This is going to be the first of a proposed series of A.W. recommendations for particular performers that you may or may not have heard of before. People who, for one talent or several, just scream for a wider audience and I’m going to do my small part to make you aware of them, if you’ll allow me.

“Hrithik Who?” I can hear you ask…And as most of India and the greater part of it’s diaspora is already well aware of Hrithik Roshan and his larger than life dance talents, I can speak directly to the unalerted of the American audience. Especially that part of it, like myself, who still yearn fervently and hopelessly for a current day Gene Kelly, Fred Astaire or Tommy Tune. Yes, I know these legends can’t really be touched, but the joy that they brought us should be constantly sought, reached toward, their images held up as an example for our current crop of poppers and lockers.

Indian films are, for me, where our musicals of the fifties and sixties went when they left us; left us, regretting our loss of innocence and the sweetness of young love. Audiences seem to feel ashamed of themselves to admit a craving for just these qualities, and now we have no expression for them here in the US except for in animated films. Well, in Hrithik Roshan (the H isn’t fully pronounced, just lightly brushed by) I have found my song and dance man of those older films, even given the lipsynching by another vocalist, obligatory in popular Indian cinema.

Though, he’s a young man, and it has only been ten years since he stunned the Hindi cinema world in his father’s film Kaho Naa… Pyaar Hai (Say This is Love), Hrithik has starred in sixteen films with five more in the can or in production. And there doesn’t seem to be any let up in the desire for seeing him on screen or in live stage shows when he does them outside of India.

As far as I know, Hrithik doesn’t choreograph his own work, as Kelly and the others did, but works diligently to achieve an almost effortless fluidity and grace for choreographers like Farah Khan and Prabhu Deva. While Indian choreography may seem a bit unusual to the Hollywood tradition of partner dancing, it is from a rich tradition and can be very satisfying. Cinema dancing in India seems to draw more from a classical Indian dance tradition of soloists in front of back up dancers, emphasizing arm and hip work, rather than a traveling footwork style, as in western ballroom based styles that we are more familiar with.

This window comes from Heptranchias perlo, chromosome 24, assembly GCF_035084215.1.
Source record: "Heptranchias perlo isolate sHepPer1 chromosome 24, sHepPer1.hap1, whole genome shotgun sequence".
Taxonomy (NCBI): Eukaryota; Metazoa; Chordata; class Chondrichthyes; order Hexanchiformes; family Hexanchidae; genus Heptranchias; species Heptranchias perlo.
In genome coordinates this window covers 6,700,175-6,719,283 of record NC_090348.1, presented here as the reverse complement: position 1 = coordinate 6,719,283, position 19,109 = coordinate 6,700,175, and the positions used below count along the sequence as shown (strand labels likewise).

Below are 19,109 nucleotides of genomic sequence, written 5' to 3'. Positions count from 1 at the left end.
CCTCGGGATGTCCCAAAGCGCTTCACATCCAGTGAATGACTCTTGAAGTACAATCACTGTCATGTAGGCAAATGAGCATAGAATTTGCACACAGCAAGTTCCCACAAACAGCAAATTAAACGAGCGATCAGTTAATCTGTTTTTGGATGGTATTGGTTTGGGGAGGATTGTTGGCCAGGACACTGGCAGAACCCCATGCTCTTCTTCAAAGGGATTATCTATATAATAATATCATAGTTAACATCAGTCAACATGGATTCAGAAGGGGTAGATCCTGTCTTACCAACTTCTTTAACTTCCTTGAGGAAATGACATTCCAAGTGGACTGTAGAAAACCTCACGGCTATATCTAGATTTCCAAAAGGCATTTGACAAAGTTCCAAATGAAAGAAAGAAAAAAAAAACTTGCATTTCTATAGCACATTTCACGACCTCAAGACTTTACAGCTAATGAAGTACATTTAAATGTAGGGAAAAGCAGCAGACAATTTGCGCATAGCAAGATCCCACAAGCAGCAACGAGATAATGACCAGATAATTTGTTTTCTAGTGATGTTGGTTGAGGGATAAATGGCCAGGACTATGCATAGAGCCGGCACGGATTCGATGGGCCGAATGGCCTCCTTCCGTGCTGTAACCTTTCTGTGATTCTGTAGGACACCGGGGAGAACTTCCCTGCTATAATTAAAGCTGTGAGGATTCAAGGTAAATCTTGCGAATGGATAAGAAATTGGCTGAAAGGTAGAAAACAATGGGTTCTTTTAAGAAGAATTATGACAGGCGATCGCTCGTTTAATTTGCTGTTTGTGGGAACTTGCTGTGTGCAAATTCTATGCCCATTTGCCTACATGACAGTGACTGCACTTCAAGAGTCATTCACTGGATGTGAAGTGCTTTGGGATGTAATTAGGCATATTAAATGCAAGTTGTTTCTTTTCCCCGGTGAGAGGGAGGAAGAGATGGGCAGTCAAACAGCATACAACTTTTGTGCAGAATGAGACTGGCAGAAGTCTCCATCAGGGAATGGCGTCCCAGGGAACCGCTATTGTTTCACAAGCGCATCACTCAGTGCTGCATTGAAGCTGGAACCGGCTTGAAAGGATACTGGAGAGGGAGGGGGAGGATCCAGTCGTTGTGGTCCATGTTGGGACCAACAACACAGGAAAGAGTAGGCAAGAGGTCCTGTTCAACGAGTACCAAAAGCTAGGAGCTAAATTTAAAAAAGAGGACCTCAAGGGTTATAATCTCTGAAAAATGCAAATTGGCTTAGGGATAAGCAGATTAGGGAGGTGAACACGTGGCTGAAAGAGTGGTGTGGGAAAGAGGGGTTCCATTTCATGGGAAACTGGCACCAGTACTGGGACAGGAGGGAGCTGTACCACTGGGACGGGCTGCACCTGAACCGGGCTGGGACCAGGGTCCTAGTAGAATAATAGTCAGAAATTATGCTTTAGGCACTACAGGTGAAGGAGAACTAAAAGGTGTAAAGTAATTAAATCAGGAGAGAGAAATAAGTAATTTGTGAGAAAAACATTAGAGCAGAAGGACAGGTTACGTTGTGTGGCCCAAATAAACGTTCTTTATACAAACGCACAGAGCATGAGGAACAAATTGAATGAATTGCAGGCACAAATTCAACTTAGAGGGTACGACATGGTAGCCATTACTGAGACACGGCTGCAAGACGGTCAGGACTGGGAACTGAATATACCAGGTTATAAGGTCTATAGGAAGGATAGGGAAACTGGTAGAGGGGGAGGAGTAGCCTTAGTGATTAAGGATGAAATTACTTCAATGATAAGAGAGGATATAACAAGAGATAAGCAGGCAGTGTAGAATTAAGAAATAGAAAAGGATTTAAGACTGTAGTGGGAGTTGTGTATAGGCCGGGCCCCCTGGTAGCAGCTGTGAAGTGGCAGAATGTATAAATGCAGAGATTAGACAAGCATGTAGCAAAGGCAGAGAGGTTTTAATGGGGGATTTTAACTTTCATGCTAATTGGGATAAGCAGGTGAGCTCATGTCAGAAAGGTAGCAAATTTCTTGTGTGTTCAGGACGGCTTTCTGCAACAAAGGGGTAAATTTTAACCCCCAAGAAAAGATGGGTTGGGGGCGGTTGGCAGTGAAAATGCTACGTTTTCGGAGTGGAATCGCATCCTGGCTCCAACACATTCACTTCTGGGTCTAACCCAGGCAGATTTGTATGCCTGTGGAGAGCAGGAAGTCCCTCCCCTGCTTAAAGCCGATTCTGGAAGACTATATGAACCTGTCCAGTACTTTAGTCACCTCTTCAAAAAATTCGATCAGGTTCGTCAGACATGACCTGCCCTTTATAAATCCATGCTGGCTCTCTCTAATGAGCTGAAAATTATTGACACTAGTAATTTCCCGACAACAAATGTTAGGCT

And Hrithik, though he’s quite an eyeful, is not just a pretty face with gifted feet; in each film he has been seriously working on his acting craft, not always considered a necessary skill in a film industry almost exclusively built on a nepotistic tradition. In each film he takes on he tackles another challenge, whether it’s giving us the first successful Indian Sci Fi film Koi…Mil Gaya or tackling a lush historical romance like Ashutosh Gowariker’s Jodhaa Akbar (both performances were awarded a Filmfare Award for Best Male Performance).

And throughout all of them, he’s given us the gift of his dancing, and seemingly maintained his own unruffled sweetness and an unexpected attitude of self-deprication. He’s a rare pleasure to watch, and I recommend that you take a gander at some of these video links, and perhaps rent or buy a few of them when you feel the need for that lightness of feet that lightens your heart.

Note: Blockbuster and Netflix both have many of his films available for rent, and to buy, I’d always go via (good prices, fast delivery and an fair return policy).

Some of my favorite Hrithik Roshan dances:
“Bole Chudiyaan” from Kabhi Khushi Kabhie Gham (with Kareena Kapoor, Shah Rukh Khan, Kajol, Amitabh Bachchan and Jaya Bachchan):

“Jab Dil Miley” from Yaadein (Memories) (also with Kareena):

The circus themed “Baware” from Luck by Chance:

“Dil Laga Na” from Dhoom 2 (with Aishwarya Rai Bachchan and Abhishek Bachchan):

and my favorite, “Main Aisa Kyun Hoon” from Lakshya, as a young man who feels he never fits in: